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Donald Trump takes the presidential oath of office on Jan. 20, 2017. Tom Williams/CQ Roll Call

The January 6th insurrection stands as a stark reminder of the fragility of democracy. On this day, a mob of Trump supporters stormed the United States Capitol in an attempt to overturn the results of the 2020 presidential election. This unprecedented attack on the nation's democratic institutions led to violence, chaos, and the loss of life.

Substantial evidence implicating former President Donald Trump in the January 6th insurrection has been provided by recent Office of the Inspector General findings. This involvement, allegedly through his staff and supporters, points to a direct connection between Trump and the events that unfolded against American democracy.

The insurrectionists, motivated by false claims of a stolen election, sought to disrupt the certification of the Electoral College vote, challenging the peaceful transfer of power—a cornerstone of American democracy.

In light of these events, former President Trump faces significant legal and political challenges in 2024. Notably, the Colorado Supreme Court ruled that Trump is ineligible to appear on the state's presidential ballot due to his involvement in the January 6th insurrection.

That decision is grounded in Section 3 of the 14th Amendment to the U.S. Constitution. It disqualifies any person from holding office if they have engaged in insurrection or rebellion against the United States. This provision reflects a commitment to constitutional politics, underscoring that political changes must adhere to constitutional norms and not be achieved through violence or intimidation. The amendment also allows for compassion, subject to Congressional approval, but the prevailing sentiment is that those who turn to violence in place of democratic processes should not hold office.

The debate over Trump's eligibility centers on whether he, as a former president, falls under the purview of Section 3 of the 14th Amendment. While his supporters argue for his exemption, legal scholars and historical evidence suggest that he falls within this category, having taken an oath to support the Constitution.

The broad consensus among lawmakers and legal experts is that Trump's actions surrounding the January 6th events violated his oath. This conclusion aligns with the principle that constitutional democracy operates under the rule of law, disqualifying those who disregard these principles from holding public office.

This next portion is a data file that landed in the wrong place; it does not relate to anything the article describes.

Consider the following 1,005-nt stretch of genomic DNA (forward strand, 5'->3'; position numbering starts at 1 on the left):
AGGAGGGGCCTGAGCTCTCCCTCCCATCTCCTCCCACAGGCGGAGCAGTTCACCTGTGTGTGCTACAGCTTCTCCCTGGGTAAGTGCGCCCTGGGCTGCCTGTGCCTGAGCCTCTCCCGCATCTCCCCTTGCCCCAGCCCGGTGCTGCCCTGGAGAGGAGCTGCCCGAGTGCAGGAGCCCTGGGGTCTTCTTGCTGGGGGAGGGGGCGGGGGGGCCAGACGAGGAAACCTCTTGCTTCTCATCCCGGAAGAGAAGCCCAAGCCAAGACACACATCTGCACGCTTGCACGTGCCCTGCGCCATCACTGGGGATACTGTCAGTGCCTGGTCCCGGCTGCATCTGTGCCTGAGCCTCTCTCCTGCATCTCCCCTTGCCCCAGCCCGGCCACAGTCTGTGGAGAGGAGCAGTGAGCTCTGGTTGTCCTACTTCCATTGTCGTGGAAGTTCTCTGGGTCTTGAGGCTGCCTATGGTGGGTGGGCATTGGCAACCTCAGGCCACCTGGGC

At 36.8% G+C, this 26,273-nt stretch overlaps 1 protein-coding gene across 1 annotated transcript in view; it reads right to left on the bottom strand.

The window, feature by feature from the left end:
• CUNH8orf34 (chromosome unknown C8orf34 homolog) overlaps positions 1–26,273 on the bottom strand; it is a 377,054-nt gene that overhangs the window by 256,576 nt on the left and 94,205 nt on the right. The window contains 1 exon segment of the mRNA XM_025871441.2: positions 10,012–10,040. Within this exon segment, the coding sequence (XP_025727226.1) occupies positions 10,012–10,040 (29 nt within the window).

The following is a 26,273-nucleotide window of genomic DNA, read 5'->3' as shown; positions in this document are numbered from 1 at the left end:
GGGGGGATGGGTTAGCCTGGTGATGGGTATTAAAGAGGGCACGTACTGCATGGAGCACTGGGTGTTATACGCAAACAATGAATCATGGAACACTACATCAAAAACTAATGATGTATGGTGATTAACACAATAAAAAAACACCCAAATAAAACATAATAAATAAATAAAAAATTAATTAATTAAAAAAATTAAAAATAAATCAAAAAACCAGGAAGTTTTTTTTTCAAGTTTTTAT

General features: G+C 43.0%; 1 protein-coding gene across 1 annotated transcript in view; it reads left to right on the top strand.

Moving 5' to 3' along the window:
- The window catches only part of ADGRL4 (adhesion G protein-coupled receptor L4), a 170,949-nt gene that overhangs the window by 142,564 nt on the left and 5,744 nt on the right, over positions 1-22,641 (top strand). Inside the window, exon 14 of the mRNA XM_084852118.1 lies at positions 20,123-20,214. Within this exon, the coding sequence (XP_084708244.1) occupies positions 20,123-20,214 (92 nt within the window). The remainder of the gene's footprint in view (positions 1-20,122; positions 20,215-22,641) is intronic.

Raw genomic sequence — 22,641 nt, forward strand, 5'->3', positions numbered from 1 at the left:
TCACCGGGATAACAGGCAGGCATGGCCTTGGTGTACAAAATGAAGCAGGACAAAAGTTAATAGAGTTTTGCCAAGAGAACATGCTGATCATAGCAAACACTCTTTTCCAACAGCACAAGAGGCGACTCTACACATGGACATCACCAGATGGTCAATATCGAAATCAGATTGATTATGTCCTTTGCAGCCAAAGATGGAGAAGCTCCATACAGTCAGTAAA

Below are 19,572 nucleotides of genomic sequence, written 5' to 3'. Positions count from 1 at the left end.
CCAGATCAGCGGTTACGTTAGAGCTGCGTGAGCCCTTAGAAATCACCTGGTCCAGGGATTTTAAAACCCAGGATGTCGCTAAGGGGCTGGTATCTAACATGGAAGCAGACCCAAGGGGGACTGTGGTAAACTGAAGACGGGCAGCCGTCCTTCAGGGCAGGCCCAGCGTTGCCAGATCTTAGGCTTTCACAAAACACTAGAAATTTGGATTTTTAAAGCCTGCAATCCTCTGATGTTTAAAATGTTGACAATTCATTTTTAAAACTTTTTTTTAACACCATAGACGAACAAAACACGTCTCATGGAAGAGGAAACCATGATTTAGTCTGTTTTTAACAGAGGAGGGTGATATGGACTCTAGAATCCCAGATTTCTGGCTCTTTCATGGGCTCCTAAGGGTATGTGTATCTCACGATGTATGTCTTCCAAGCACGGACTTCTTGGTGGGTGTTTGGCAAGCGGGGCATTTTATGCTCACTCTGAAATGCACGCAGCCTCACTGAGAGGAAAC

The question of how best to respond to Trump's actions poses a complex dilemma. While legally disqualifying him from the ballot may seem appropriate given his alleged involvement in the insurrection, there is also a compelling argument for allowing the democratic process to take its course. Defeating Trump and his ideology at the ballot box could serve as a more powerful repudiation of his actions and beliefs, reaffirming the strength and resilience of American democracy.

This debate underscores the tension between legal consequences and the principles of democratic participation, highlighting the ongoing challenges faced in safeguarding the integrity of the nation's democratic institutions. - Robert Jennings,

Why 14th Amendment bars Trump from office: A constitutional law scholar explains principle behind Colorado Supreme Court ruling

by Mark A. Graber, University of Maryland

In 2024, former President Donald Trump will face some of his greatest challenges: criminal court cases, primary opponents and constitutional challenges to his eligibility to hold the office of president again. The Colorado Supreme Court has pushed that latter piece to the forefront, ruling on Dec. 19, 2023, that Trump cannot appear on Colorado’s 2024 presidential ballot because of his involvement in the Jan. 6, 2021, insurrection.

The reason is the 14th Amendment to the Constitution, ratified in 1868, three years after the Civil War ended. Section 3 of that amendment wrote into the Constitution the principle President Abraham Lincoln set out just three months after the first shots were fired in the Civil War. On July 4, 1861, he spoke to Congress, declaring that “when ballots have fairly, and constitutionally, decided, there can be no successful appeal back to bullets.”

The text of Section 3 of the 14th Amendment states, in full:

“No person shall be a Senator or Representative in Congress, or elector of President and Vice-President, or hold any office, civil or military, under the United States, or under any State, who, having previously taken an oath, as a member of Congress, or as an officer of the United States, or as a member of any State legislature, or as an executive or judicial officer of any State, to support the Constitution of the United States, shall have engaged in insurrection or rebellion against the same, or given aid or comfort to the enemies thereof. But Congress may by a vote of two-thirds of each House, remove such disability.”

To me as a scholar of constitutional law, each sentence and sentence fragment captures the commitment made by the nation in the wake of the Civil War to govern by constitutional politics. People seeking political and constitutional changes must play by the rules set out in the Constitution. In a democracy, people cannot substitute force, violence or intimidation for persuasion, coalition building and voting.

The power of the ballot

The first words of Section 3 describe various offices that people can only hold if they satisfy the constitutional rules for election or appointment. The Republicans who wrote the amendment repeatedly declared that Section 3 covered all offices established by the Constitution. That included the presidency, a point many participants in framing, ratifying and implementation debates over constitutional disqualification made explicitly, as documented in the records of debate in the 39th Congress, which wrote and passed the amendment.

Senators, representatives and presidential electors are spelled out because some doubt existed when the amendment was debated in 1866 as to whether they were officers of the United States, although they were frequently referred to as such in the course of congressional debates.

No one can hold any of the offices enumerated in Section 3 without the power of the ballot. They can only hold office if they are voted into it – or nominated and confirmed by people who have been voted into office. No office mentioned in the first clause of Section 3 may be achieved by force, violence or intimidation.